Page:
Recent UK pillar boxes have the initials ERII (Elizabeth Regina II), while older ones are inscribed with GVIR, GVR, and more, with some going as far back as to have VR on them (for Queen Victoria). Instead, Scottish post boxes have the Scottish crown, the words “post office”, or some combination of the two. 
Recently in Dunoon, Scotland, however, a new post box was installed on the town’s Alexandra Parade and to the annoyance of many residents of the seaside town the box bears the EIIR insignia of Queen Elizabeth II. The current British monarch is the first to bear the name Elizabeth in Scotland – the previous Elizabeth reigned over England while Mary was Queen of Scots. 
 
The crowns of the two countries were united in 1603, after the death of Elizabeth. After the current monarch came to the throne in 1952, postboxes in the UK were given the EIIR branding, much to the annoyance of Scots. After one such pillar box was blown up in Edinburgh, and many were vandalised in what became known as the ‘pillar box wars’, the then General Post Office developed a specific Scottish marking, called a ‘cypher’, for its red pillar boxes north of the border.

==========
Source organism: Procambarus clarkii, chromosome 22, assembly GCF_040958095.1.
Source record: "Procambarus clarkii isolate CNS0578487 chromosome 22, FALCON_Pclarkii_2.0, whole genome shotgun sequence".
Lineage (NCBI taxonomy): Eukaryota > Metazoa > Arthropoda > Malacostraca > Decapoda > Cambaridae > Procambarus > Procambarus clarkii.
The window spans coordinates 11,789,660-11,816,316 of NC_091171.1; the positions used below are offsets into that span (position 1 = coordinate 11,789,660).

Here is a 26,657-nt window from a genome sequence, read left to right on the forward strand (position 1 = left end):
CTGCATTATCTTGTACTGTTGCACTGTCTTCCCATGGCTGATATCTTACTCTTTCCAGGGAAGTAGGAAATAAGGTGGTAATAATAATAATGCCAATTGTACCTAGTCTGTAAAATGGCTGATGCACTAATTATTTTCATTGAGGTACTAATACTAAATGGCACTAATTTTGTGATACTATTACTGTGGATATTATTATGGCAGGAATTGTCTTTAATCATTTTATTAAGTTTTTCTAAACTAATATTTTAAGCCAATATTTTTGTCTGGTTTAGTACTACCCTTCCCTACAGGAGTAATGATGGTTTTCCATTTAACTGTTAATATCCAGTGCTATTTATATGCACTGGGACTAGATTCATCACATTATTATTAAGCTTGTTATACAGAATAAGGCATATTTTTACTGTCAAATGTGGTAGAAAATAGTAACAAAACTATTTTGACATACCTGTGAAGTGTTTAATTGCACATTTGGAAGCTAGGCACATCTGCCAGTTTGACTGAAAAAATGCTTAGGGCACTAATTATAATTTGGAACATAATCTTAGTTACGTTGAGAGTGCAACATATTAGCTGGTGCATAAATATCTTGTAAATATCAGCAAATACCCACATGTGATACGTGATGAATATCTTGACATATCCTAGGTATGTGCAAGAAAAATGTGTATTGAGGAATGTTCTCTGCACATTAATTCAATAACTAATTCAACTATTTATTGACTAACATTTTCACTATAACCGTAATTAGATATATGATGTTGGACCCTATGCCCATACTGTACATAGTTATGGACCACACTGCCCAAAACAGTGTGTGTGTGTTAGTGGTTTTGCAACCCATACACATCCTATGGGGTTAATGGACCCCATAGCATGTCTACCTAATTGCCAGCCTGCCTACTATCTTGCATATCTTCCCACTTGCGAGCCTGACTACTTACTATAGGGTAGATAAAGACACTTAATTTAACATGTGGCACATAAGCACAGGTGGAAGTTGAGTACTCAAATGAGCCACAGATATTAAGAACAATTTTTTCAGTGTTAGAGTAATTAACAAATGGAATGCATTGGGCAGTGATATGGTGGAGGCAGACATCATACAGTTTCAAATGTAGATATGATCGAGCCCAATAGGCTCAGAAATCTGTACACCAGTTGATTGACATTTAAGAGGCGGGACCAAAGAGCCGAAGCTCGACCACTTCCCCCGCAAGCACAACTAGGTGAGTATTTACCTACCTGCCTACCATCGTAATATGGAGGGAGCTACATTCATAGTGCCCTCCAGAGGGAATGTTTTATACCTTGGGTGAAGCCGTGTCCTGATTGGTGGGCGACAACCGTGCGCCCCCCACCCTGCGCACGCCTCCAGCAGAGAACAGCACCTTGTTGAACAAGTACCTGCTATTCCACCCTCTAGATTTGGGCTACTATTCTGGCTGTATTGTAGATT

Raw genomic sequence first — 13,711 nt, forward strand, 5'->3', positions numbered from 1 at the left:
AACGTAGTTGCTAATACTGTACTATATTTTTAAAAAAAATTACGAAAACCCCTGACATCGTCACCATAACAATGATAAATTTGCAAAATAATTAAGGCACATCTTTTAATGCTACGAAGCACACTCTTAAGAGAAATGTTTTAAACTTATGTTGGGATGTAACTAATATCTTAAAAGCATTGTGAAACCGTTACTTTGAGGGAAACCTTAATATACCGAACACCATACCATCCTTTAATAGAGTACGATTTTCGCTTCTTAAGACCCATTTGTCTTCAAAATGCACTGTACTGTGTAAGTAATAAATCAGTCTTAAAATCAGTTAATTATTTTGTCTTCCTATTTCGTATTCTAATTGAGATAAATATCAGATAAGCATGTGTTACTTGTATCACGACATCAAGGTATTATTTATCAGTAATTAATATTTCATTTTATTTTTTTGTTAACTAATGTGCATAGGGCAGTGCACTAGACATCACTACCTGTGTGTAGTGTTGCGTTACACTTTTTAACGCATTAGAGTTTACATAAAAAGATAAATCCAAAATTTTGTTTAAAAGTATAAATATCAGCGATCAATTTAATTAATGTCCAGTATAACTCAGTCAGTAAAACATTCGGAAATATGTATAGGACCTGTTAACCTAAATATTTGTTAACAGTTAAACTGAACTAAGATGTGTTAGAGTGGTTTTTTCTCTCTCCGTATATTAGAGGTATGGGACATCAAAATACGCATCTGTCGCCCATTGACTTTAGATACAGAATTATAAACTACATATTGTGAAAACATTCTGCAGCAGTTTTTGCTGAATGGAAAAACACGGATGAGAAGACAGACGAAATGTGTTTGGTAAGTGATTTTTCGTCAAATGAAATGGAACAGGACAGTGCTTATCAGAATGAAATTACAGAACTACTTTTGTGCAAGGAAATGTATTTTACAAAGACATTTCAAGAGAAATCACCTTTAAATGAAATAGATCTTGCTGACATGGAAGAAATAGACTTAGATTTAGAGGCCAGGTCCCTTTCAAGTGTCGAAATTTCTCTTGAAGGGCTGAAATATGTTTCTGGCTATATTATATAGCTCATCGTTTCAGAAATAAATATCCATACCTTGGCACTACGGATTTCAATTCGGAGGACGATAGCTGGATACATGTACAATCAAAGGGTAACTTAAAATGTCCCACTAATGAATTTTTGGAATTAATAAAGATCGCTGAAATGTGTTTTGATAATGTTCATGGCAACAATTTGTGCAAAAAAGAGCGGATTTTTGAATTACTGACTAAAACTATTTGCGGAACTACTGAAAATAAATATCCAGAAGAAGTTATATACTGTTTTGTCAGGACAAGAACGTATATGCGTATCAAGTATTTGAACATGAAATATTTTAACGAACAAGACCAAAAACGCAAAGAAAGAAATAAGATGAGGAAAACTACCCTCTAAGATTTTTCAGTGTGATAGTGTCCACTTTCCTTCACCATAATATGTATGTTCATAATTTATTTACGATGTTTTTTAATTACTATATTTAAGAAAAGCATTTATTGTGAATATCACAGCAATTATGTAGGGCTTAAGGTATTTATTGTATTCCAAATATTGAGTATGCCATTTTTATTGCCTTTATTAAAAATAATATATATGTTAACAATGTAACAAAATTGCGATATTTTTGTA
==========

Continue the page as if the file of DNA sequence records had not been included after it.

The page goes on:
In 1953, John MacCormick took legal action to challenge the right of the Queen to call herself Elizabeth the Second. The case failed on the grounds that the matter was within the Royal Prerogative and thus the Queen was free to adopt any title she saw fit. 
It seems the Dunoon pillar box was erected in error. Royal Mail apologised and a spokesperson saying the organisation is “proud of our uniquely Scottish cypher”. 
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